What impact will climate change have on what we eat and what we drink? It’s a question that keeps many scientists occupied and not without reason, global warming can cause some ingredients to change or disappear completely. A recent study has looked specifically at what climate change would do to the global hop production, one of the key ingredients for beer, and the results aren’t promising for beer lovers.
The study, carried out by the Global Change Research Institute of the Czech Academy of Sciences and published in the journal Nature Communications, warns that the beer we drink might very well change in taste. To be able to come to that conclusion, the scientists looked at how climate change impacts the global hop production both from a quantitative and qualitative perspective.
Beer drinkers will definitely see the climate change, either in the price tag or the quality. That seems to be inevitable from our data.Miroslav Trnka, co-author of the study
Mozny et al. demonstrate a climate-induced decline in the quality & quantity of traditional aroma hops across Europe, calling for urgent measures to stabilize international market chains.https://t.co/qt5dlQUAYu— Nature Communications (@NatureComms) October 11, 2023
When it comes to production numbers, the researchers indicate that the yield of hop grown in Europe will likely drop by 4% to 8% by 2050. That is if farmers don’t adapt their growing techniques to the hotter and drier conditions. To be able to come to that conclusion, the researchers compared the hop productions for 1971-1994 and 1995-2018, which saw “a significant production decrease” of 0.13 to 0.27 tons per hectare.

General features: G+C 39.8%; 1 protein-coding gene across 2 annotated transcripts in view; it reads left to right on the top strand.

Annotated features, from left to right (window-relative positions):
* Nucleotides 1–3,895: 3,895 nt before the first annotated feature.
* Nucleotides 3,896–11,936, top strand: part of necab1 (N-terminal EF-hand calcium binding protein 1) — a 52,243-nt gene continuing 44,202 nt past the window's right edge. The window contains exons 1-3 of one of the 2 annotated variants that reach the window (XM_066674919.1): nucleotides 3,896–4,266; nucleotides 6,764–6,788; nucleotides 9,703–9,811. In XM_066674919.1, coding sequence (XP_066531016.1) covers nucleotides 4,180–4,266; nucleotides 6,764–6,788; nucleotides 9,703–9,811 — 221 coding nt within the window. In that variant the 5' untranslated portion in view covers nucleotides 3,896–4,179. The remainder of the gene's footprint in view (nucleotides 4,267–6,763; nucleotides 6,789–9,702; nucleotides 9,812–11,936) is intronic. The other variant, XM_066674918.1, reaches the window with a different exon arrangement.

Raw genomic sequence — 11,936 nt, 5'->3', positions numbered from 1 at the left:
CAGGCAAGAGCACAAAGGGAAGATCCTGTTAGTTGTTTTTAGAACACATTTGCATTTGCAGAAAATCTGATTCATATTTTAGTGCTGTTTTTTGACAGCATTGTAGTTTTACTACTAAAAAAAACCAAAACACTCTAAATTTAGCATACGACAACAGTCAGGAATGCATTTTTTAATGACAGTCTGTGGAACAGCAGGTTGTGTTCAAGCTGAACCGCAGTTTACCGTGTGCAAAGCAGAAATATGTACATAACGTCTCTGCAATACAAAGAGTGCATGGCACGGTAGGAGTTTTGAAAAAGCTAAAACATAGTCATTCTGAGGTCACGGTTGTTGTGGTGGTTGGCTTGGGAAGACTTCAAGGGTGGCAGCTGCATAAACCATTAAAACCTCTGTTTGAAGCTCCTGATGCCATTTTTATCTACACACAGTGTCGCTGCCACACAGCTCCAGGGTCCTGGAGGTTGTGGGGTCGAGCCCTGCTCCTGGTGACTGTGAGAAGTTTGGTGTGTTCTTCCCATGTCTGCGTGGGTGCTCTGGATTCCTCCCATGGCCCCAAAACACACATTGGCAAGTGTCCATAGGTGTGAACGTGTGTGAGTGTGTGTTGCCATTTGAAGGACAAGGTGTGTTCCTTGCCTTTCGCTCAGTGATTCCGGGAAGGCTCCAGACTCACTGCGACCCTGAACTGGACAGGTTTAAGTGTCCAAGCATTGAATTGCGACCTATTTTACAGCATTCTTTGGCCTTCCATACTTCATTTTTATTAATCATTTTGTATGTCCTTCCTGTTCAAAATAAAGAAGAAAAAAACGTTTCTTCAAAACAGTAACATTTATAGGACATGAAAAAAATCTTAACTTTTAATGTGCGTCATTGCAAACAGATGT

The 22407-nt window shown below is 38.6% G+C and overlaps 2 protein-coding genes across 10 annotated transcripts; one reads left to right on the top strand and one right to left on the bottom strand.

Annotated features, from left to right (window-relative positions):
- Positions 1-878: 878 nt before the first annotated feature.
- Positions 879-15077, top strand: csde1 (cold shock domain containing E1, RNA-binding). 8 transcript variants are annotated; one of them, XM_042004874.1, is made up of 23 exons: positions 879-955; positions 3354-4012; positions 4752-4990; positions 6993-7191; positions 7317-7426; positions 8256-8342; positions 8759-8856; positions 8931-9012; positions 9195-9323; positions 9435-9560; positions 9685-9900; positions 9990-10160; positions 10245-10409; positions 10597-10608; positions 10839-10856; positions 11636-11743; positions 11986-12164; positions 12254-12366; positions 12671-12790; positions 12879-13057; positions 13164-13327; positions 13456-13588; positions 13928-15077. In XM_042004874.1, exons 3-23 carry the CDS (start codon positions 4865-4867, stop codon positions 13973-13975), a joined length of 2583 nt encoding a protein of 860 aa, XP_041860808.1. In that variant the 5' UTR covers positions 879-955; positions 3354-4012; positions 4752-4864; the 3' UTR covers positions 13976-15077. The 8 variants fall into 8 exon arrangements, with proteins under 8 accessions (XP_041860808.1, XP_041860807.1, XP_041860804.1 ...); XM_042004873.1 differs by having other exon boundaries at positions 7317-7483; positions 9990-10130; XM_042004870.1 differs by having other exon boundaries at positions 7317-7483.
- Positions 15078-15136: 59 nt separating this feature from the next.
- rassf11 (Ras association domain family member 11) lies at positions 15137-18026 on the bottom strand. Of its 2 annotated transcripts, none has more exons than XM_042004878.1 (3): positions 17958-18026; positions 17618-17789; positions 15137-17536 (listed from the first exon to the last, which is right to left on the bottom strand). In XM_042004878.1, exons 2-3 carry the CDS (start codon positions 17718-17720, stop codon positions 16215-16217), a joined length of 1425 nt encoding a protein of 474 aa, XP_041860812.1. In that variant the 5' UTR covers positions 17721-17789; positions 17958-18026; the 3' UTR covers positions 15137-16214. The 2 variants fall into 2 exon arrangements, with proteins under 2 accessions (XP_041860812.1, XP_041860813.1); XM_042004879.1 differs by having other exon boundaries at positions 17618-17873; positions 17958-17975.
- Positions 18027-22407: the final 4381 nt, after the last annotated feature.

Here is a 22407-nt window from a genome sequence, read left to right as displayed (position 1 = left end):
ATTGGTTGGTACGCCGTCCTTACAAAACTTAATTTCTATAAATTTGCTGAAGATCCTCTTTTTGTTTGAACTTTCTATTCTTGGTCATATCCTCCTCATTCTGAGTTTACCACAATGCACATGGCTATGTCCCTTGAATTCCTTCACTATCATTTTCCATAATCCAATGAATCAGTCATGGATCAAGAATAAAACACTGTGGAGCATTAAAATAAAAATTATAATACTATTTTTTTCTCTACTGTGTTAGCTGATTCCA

Regarding taste, the study points out that the alpha acids in hops, which gives beers their distinctive taste and smell, will fall by 20% to 31%, meaning the taste and smell of a pint of beer will most certainly change.
If we want to still be able to consume beer in a fairly similar way as nowadays by 2050, according to the scientists conducting the research, “immediate adaptation measures to stabilize an ever-growing global sector” are necessary. Some of the changes they propose are to expand the area of aroma hops by 20% compared to the current production area, to adapt marketing strategies to customers and to reduce agricultural greenhouse gas emissions and increase carbon sequestration. However, only time will be able to tell whether or not we’ll enjoy beer in the same way as we do now by 2050.